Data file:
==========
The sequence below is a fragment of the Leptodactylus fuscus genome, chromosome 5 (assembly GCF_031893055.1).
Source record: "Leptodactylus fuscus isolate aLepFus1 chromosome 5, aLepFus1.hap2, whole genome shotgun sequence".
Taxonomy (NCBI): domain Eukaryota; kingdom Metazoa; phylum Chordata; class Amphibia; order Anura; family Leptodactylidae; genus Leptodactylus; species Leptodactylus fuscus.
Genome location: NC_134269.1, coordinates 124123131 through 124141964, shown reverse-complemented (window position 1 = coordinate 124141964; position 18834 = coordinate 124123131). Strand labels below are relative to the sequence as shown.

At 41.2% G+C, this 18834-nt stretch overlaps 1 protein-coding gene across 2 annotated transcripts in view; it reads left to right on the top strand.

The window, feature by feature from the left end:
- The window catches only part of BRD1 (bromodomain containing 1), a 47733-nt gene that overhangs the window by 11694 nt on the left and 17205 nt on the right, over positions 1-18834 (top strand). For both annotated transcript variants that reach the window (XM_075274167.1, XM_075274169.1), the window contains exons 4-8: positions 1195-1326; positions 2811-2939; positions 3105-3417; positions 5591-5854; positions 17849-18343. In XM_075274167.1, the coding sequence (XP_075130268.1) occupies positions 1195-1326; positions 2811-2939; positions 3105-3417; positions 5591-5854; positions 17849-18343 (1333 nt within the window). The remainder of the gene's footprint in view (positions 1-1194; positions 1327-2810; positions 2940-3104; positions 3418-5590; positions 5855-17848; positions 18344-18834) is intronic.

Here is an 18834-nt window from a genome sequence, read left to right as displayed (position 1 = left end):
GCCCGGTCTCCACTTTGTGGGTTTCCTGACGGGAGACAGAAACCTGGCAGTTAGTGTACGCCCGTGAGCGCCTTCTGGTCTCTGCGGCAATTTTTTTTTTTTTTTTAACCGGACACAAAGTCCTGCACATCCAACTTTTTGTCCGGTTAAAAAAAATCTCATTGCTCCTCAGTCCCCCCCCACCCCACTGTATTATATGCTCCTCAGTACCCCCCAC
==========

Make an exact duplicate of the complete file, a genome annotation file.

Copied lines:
The sequence below is a fragment of the Leptodactylus fuscus genome, chromosome 5 (assembly GCF_031893055.1).
Source record: "Leptodactylus fuscus isolate aLepFus1 chromosome 5, aLepFus1.hap2, whole genome shotgun sequence".
Taxonomy (NCBI): domain Eukaryota; kingdom Metazoa; phylum Chordata; class Amphibia; order Anura; family Leptodactylidae; genus Leptodactylus; species Leptodactylus fuscus.
Genome location: NC_134269.1, coordinates 124123131 through 124141964, shown reverse-complemented (window position 1 = coordinate 124141964; position 18834 = coordinate 124123131). Strand labels below are relative to the sequence as shown.

At 41.2% G+C, this 18834-nt stretch overlaps 1 protein-coding gene across 2 annotated transcripts in view; it reads left to right on the top strand.

The window, feature by feature from the left end:
- The window catches only part of BRD1 (bromodomain containing 1), a 47733-nt gene that overhangs the window by 11694 nt on the left and 17205 nt on the right, over positions 1-18834 (top strand). For both annotated transcript variants that reach the window (XM_075274167.1, XM_075274169.1), the window contains exons 4-8: positions 1195-1326; positions 2811-2939; positions 3105-3417; positions 5591-5854; positions 17849-18343. In XM_075274167.1, the coding sequence (XP_075130268.1) occupies positions 1195-1326; positions 2811-2939; positions 3105-3417; positions 5591-5854; positions 17849-18343 (1333 nt within the window). The remainder of the gene's footprint in view (positions 1-1194; positions 1327-2810; positions 2940-3104; positions 3418-5590; positions 5855-17848; positions 18344-18834) is intronic.

Here is an 18834-nt window from a genome sequence, read left to right as displayed (position 1 = left end):
GCCCGGTCTCCACTTTGTGGGTTTCCTGACGGGAGACAGAAACCTGGCAGTTAGTGTACGCCCGTGAGCGCCTTCTGGTCTCTGCGGCAATTTTTTTTTTTTTTTTAACCGGACACAAAGTCCTGCACATCCAACTTTTTGTCCGGTTAAAAAAAATCTCATTGCTCCTCAGTCCCCCCCCACCCCACTGTATTATATGCTCCTCAGTACCCCCCAC